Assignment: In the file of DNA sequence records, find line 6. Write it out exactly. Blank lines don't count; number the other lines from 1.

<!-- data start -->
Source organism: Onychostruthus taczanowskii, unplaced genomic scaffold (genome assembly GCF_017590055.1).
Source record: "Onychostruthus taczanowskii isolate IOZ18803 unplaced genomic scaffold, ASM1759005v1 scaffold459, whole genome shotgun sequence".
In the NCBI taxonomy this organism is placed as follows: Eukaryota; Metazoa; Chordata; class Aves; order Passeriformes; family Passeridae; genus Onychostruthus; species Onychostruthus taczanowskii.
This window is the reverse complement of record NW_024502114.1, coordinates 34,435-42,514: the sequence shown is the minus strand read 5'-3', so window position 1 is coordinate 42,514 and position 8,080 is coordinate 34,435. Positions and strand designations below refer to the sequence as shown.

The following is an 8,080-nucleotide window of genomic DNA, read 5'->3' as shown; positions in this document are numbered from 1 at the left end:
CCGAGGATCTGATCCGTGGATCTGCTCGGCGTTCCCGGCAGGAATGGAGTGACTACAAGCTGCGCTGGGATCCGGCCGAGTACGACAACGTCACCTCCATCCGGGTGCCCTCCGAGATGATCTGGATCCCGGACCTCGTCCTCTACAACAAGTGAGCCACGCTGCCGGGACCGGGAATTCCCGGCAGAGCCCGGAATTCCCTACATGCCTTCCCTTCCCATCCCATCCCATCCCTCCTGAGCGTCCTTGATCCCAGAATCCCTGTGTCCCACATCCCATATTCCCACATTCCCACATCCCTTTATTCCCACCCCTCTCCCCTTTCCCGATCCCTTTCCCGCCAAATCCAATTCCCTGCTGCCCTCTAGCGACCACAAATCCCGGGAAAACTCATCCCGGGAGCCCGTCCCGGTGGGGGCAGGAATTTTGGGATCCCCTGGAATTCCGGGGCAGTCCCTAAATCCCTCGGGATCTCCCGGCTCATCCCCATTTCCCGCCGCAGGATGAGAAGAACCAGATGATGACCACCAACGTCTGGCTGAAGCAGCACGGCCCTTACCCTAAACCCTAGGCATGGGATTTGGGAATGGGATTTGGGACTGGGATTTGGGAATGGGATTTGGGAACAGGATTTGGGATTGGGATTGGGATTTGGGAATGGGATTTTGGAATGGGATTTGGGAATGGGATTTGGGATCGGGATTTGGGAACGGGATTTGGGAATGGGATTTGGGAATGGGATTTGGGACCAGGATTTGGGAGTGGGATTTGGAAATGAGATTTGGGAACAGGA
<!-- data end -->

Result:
CCGAGGATCTGATCCGTGGATCTGCTCGGCGTTCCCGGCAGGAATGGAGTGACTACAAGCTGCGCTGGGATCCGGCCGAGTACGACAACGTCACCTCCATCCGGGTGCCCTCCGAGATGATCTGGATCCCGGACCTCGTCCTCTACAACAAGTGAGCCACGCTGCCGGGACCGGGAATTCCCGGCAGAGCCCGGAATTCCCTACATGCCTTCCCTTCCCATCCCATCCCATCCCTCCTGAGCGTCCTTGATCCCAGAATCCCTGTGTCCCACATCCCATATTCCCACATTCCCACATCCCTTTATTCCCACCCCTCTCCCCTTTCCCGATCCCTTTCCCGCCAAATCCAATTCCCTGCTGCCCTCTAGCGACCACAAATCCCGGGAAAACTCATCCCGGGAGCCCGTCCCGGTGGGGGCAGGAATTTTGGGATCCCCTGGAATTCCGGGGCAGTCCCTAAATCCCTCGGGATCTCCCGGCTCATCCCCATTTCCCGCCGCAGGATGAGAAGAACCAGATGATGACCACCAACGTCTGGCTGAAGCAGCACGGCCCTTACCCTAAACCCTAGGCATGGGATTTGGGAATGGGATTTGGGACTGGGATTTGGGAATGGGATTTGGGAACAGGATTTGGGATTGGGATTGGGATTTGGGAATGGGATTTTGGAATGGGATTTGGGAATGGGATTTGGGATCGGGATTTGGGAACGGGATTTGGGAATGGGATTTGGGAATGGGATTTGGGACCAGGATTTGGGAGTGGGATTTGGAAATGAGATTTGGGAACAGGA